The Eastern Shore by Ward Just

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There are plenty of such painfully incisive exchanges in “The Eastern Shore,” along with the genuine pleasure of Just’s sure hand as he guides us through Ned’s career. But the novel is scented with an air of nostalgia that, while truthful, is less than compelling.
-NY Times

Synopsis

From an American master comes another “beautifully languid, emotionally intense tale” (Entertainment Weekly), this time of a newspaper editor’s fateful decision to expose a small-town fugitive.

Ned Ayres, the son of a judge in an Indiana town in midcentury America, has never wanted anything but a newspaper career—in his father’s appalled view, a “junk business,” a way of avoiding responsibility. The defining moment comes early, when Ned is city editor of his hometown paper. One of his beat reporters fields a tip: William Grant, the town haberdasher, married to the bank president’s daughter and father of two children, once served six years in Joliet. The story runs—Ned offers no resistance to his publisher's argument that the public has a right to know. The consequences, swift and shocking, haunt him throughout a long career, as he moves first to Chicago, where he engages in a spirited love affair that cannot, in the end, compete with the pull of the newsroom—“never lonely, especially when it was empty”—and the “subtle beauty” of the front page. Finally, as the editor of a major newspaper in post-Kennedy-era Washington, DC, Ned has reason to return to the question of privacy and its many violations—the gorgeously limned themes running through Ward Just’s elegiac and masterly new novel.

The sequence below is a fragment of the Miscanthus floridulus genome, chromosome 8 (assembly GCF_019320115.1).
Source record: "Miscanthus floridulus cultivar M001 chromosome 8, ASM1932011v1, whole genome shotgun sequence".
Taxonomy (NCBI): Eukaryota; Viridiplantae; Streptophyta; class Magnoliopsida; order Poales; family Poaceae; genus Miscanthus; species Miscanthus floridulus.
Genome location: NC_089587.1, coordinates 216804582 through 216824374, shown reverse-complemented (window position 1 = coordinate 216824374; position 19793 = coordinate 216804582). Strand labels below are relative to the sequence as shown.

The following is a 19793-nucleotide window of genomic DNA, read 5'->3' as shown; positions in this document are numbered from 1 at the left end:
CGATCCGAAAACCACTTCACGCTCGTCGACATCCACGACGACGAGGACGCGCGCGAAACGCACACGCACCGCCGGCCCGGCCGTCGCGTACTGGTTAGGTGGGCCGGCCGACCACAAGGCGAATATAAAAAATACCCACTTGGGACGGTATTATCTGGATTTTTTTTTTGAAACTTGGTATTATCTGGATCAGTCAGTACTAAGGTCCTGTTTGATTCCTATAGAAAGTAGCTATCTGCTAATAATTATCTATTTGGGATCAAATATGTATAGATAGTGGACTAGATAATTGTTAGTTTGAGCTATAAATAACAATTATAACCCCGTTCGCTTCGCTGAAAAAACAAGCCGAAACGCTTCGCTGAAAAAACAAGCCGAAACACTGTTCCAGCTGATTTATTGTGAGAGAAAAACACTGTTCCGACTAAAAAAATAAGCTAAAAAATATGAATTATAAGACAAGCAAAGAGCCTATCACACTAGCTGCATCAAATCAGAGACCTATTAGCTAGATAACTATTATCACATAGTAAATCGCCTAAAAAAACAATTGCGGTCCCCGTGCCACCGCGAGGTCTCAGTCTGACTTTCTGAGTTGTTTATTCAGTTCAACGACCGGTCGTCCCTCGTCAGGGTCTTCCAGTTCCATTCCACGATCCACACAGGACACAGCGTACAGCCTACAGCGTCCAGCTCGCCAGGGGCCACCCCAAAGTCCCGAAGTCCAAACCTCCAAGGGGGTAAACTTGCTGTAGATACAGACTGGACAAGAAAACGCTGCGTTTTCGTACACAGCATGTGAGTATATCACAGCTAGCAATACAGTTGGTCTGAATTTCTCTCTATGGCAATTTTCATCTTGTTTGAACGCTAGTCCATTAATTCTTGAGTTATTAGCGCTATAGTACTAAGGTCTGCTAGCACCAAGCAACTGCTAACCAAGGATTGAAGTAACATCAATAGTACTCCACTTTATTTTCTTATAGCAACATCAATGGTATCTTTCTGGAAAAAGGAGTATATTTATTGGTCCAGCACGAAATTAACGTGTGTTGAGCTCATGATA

About Ward Just

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WARD JUST's seventeen previous novels include Exiles in the Garden, Forgetfulness, the National Book Award finalist Echo House, A Dangerous Friend, winner of the Cooper Prize for fiction from the Society of American Historians, and An Unfinished Season, winner of the Chicago Tribune Heartland Award and a finalist for the 2005 Pulitzer Prize.
 
Published October 18, 2016 by Houghton Mifflin Harcourt. 208 pages
Genres: History, Political & Social Sciences, Literature & Fiction. Fiction
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Critic reviews for The Eastern Shore
All: 2 | Positive: 0 | Negative: 2

NY Times

Below average
Reviewed by Richard Bradley on Nov 11 2016

There are plenty of such painfully incisive exchanges in “The Eastern Shore,” along with the genuine pleasure of Just’s sure hand as he guides us through Ned’s career. But the novel is scented with an air of nostalgia that, while truthful, is less than compelling.

Read Full Review of The Eastern Shore | See more reviews from NY Times

NY Times

Below average
Reviewed by Richard Bradley on Nov 13 2016

There are plenty of such painfully incisive exchanges in “The Eastern Shore,” along with the genuine pleasure of Just’s sure hand as he guides us through Ned’s career. But the novel is scented with an air of nostalgia that, while truthful, is less than compelling.

Read Full Review of The Eastern Shore | See more reviews from NY Times
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